Kenny wrote an excellent defense of the rights of minors in his essay "Of Strip-Searches and Students," in which he commented on the recent Supreme Court case of Safford Unified School District v. Reading. 13-year-old Savana Reading was strip-searched by school administrators on suspicion that she was carrying ibuprofen. (Yes, you read that right -- an OTC drug available in every household in the country is contraband in a government-run school.) The High Court found (thank God) that Savana's 4th Amendment rights against unreasonable search and seizure were violated. But Kenny is looking for a larger legal precedent. He wonders: why shouldn't minors enjoy the same legal rights as adults, when it comes to respecting their basic human dignity?
Read Kenny's essay if you haven't already. Then come back here, because I want to propose another angle from which one could construct a theory of the legal privacy rights of minors.
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It's hard to talk about the legal rights of minors without also talking about the legal rights of parents. In general, the law provides parents with absolute power and authority over their children. Children do require a lot of governing, relatively speaking, and our culture trusts that the parents are the ones most likely to have the child's best interests at heart when using that authority. A parent's powers are pretty broad – they can search, seize, and physically restrain the freedom of their children as they see fit. Most people see that arrangement as appropriate; so long as the children are not physically endangered and adequately provided for, parents should have that right to exercise those powers. (As a matter of good parenting, I think parents are well advised to restrain their use of those powers. You should, in general, treat children with all the respect and autonomy you would accord to any adult, within the bounds of the child's ability to hold up their end of an adult relationship. But I still think it is appropriate that parents have the legal right to those powers.)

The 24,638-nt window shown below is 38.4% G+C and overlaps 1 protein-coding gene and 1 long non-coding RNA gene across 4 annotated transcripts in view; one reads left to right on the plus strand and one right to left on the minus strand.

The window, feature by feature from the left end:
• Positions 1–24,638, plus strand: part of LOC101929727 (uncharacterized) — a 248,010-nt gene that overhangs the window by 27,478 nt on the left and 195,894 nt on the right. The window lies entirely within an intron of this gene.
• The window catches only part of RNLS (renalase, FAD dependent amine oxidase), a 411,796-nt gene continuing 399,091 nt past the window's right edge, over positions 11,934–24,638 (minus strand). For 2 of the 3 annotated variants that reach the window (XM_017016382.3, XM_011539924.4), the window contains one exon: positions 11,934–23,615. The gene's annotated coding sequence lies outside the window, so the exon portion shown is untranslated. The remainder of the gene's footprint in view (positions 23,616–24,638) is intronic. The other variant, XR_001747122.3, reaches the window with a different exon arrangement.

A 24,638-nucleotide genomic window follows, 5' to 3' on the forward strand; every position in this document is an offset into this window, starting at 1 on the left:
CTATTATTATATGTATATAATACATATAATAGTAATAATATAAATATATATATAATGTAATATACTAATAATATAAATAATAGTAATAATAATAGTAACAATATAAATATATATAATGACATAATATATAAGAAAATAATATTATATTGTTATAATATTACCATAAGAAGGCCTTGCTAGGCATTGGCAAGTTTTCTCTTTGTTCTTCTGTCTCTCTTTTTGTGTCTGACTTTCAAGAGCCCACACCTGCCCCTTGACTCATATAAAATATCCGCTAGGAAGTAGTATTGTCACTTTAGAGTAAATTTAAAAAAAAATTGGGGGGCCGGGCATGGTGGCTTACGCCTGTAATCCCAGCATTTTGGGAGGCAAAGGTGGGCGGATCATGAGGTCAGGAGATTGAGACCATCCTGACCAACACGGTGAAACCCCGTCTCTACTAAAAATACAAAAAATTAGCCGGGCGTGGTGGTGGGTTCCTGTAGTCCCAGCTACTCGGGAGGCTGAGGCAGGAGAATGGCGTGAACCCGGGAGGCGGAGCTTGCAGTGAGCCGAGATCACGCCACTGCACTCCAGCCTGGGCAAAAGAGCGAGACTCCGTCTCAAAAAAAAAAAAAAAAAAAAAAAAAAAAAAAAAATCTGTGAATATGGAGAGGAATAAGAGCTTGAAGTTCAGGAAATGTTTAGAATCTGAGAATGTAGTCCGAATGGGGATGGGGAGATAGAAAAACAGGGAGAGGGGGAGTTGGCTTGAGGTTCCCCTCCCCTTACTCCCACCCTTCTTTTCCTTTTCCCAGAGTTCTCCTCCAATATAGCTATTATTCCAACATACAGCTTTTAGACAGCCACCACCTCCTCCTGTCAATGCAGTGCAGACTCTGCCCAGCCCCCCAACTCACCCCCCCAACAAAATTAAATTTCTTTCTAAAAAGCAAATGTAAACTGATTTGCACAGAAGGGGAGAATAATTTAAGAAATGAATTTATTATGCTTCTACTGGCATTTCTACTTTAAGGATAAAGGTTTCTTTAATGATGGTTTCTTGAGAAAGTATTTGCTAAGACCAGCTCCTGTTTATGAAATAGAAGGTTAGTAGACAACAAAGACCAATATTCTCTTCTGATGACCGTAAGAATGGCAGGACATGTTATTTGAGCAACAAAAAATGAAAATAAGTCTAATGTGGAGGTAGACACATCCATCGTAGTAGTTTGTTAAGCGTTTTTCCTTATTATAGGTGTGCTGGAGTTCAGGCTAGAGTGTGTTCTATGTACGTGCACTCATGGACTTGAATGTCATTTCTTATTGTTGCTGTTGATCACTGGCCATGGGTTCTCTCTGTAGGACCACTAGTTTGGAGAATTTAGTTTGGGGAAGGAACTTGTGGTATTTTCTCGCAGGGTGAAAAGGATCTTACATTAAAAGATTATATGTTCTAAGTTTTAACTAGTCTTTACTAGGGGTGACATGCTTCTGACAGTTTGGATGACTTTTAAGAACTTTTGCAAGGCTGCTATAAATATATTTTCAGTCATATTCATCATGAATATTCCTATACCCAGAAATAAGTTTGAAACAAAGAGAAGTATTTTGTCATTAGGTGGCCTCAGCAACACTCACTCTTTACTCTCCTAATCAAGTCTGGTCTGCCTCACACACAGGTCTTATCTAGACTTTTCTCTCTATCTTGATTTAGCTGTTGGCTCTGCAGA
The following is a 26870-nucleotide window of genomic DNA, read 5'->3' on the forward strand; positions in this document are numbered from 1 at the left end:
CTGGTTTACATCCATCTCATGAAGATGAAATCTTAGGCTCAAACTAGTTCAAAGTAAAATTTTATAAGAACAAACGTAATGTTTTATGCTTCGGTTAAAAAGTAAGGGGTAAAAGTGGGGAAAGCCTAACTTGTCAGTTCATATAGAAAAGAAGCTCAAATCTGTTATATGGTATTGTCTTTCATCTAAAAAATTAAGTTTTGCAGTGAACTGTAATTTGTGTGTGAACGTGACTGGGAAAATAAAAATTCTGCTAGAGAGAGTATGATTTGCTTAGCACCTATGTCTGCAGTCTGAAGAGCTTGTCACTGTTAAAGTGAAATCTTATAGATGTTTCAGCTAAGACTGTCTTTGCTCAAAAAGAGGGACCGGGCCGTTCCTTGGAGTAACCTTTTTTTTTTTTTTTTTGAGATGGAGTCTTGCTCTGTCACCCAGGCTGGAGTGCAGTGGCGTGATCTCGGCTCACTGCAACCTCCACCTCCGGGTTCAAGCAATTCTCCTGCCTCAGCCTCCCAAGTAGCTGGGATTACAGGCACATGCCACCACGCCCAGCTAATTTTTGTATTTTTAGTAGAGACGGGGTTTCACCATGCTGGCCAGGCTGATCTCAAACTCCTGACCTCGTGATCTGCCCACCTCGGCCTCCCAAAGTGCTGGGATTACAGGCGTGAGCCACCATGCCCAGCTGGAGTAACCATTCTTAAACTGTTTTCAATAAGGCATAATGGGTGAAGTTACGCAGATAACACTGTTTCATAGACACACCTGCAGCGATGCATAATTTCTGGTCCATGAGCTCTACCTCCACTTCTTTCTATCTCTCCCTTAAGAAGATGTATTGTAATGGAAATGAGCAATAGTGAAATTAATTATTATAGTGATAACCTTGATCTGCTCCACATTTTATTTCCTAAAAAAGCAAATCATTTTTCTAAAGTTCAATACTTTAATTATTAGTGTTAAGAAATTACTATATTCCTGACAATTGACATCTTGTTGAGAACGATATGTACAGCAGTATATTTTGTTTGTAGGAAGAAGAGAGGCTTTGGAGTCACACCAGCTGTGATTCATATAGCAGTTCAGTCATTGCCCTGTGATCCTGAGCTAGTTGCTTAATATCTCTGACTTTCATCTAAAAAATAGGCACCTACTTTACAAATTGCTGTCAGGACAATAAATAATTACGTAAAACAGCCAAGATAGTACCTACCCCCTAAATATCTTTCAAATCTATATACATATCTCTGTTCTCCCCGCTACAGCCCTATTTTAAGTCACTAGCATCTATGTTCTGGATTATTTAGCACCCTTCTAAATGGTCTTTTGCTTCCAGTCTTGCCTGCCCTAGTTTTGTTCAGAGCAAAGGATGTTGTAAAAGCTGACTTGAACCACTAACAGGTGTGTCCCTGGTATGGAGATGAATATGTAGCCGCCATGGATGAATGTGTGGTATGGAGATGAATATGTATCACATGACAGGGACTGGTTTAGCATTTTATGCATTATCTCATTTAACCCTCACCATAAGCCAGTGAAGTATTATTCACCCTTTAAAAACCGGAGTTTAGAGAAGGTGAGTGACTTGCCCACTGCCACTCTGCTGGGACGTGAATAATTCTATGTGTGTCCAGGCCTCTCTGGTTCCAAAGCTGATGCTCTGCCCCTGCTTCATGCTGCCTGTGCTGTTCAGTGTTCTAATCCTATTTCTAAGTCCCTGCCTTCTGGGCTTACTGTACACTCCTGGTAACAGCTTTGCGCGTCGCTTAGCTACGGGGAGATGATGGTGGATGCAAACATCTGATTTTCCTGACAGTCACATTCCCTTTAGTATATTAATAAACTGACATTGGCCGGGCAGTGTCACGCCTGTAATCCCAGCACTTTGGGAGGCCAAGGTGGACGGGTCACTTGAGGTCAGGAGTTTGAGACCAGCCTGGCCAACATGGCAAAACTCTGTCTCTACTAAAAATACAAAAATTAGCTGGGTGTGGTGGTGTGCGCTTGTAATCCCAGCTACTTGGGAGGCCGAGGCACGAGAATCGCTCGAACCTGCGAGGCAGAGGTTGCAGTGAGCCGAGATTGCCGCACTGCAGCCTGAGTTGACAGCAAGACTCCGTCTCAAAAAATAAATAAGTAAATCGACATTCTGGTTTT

The only problem with that arrangement is that it gets us used to thinking of children as entities without rights. We wouldn't think it wrong to search our own children's rooms if we suspected wrongdoing, so we generalize that out to "children have no privacy rights at all." I think parents have rights that may trump the child's right to privacy (or association, or religion, or speech, or many other constitutional rights) but that doesn't mean the children don't have those rights at all.
Things get especially murky with schools, in which the teachers and administrators are acting in loco parentis – that is, they are delegated some of the powers of the parents while the children are in their care. They are permitted to control where the children go, what they are allowed to say, and can even apply certain punishments. The question is: do teachers and administrators have the same powers as parents when it comes to privacy, or not?